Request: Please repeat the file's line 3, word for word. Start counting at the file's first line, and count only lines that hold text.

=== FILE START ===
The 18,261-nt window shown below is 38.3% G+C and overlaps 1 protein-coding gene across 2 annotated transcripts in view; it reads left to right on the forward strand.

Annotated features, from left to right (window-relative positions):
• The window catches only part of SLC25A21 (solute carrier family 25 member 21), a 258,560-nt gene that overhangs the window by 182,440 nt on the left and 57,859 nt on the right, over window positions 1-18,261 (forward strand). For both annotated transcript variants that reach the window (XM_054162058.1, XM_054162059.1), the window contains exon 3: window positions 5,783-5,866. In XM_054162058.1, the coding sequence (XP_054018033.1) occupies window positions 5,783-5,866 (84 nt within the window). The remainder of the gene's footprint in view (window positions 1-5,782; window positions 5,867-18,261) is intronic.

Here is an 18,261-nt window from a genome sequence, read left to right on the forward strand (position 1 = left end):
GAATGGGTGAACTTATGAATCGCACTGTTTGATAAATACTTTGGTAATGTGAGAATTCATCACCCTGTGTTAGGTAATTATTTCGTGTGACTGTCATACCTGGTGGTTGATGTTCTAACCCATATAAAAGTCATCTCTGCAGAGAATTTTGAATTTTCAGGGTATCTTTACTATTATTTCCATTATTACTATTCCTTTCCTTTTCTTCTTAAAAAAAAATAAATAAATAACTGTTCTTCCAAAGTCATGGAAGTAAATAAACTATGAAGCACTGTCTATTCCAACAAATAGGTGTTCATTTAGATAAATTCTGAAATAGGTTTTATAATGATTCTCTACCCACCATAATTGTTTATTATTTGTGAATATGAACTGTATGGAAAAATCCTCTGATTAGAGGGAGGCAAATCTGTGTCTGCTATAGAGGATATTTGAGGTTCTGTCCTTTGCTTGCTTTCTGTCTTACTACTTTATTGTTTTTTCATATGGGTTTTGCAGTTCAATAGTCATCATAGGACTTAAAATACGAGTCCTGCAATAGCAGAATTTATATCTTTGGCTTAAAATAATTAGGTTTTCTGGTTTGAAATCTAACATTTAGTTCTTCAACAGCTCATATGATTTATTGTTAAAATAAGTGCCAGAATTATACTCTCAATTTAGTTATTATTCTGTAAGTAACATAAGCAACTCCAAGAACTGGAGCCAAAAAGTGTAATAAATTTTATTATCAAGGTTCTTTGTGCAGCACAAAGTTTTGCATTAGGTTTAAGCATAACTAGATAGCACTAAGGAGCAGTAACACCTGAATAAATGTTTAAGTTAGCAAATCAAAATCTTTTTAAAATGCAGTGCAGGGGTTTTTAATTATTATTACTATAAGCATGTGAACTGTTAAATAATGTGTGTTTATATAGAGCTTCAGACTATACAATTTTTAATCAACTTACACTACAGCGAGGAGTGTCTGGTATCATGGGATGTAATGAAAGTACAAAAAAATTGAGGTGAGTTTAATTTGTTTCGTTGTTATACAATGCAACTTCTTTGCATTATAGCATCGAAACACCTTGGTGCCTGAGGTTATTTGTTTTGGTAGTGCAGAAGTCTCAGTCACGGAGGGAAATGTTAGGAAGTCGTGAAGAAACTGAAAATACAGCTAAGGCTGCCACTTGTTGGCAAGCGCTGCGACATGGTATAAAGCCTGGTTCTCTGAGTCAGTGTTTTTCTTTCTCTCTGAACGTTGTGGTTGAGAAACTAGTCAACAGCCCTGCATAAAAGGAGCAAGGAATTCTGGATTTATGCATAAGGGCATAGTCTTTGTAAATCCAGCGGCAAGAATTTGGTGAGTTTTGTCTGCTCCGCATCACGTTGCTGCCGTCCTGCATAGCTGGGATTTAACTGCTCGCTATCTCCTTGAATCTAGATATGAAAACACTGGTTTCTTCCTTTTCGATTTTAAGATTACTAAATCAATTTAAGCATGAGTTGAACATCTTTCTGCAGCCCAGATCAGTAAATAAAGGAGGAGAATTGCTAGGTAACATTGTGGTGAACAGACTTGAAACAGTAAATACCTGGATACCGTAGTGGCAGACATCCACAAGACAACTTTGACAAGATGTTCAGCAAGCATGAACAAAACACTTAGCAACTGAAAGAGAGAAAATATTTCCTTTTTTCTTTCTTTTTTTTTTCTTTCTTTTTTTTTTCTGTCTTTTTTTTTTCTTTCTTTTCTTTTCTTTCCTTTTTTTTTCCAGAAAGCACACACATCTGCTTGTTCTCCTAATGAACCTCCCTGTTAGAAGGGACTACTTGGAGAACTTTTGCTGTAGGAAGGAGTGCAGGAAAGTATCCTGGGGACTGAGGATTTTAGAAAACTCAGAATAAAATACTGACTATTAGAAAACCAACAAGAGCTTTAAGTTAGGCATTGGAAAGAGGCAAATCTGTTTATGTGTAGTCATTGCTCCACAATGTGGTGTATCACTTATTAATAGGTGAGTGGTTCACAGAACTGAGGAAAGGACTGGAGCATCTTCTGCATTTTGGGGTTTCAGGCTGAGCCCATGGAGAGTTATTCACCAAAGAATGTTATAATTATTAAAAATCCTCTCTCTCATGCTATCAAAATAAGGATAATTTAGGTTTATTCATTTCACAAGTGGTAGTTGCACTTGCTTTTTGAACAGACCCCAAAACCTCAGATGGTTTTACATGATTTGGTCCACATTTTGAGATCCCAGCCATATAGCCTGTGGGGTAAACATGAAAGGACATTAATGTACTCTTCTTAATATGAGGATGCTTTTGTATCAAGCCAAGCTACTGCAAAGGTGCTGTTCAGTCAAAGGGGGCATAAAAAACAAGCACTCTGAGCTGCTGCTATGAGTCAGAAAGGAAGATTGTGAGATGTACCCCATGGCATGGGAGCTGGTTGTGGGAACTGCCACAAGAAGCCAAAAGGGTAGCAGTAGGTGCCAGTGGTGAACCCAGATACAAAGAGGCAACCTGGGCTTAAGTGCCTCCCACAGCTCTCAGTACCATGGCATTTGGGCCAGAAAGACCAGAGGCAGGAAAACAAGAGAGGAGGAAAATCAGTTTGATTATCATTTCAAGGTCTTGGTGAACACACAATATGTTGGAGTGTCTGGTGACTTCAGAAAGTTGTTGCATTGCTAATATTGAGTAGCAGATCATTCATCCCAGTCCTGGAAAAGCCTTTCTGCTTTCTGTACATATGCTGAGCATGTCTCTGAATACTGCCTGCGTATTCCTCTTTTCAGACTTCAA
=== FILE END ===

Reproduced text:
• The window catches only part of SLC25A21 (solute carrier family 25 member 21), a 258,560-nt gene that overhangs the window by 182,440 nt on the left and 57,859 nt on the right, over window positions 1-18,261 (forward strand). For both annotated transcript variants that reach the window (XM_054162058.1, XM_054162059.1), the window contains exon 3: window positions 5,783-5,866. In XM_054162058.1, the coding sequence (XP_054018033.1) occupies window positions 5,783-5,866 (84 nt within the window). The remainder of the gene's footprint in view (window positions 1-5,782; window positions 5,867-18,261) is intronic.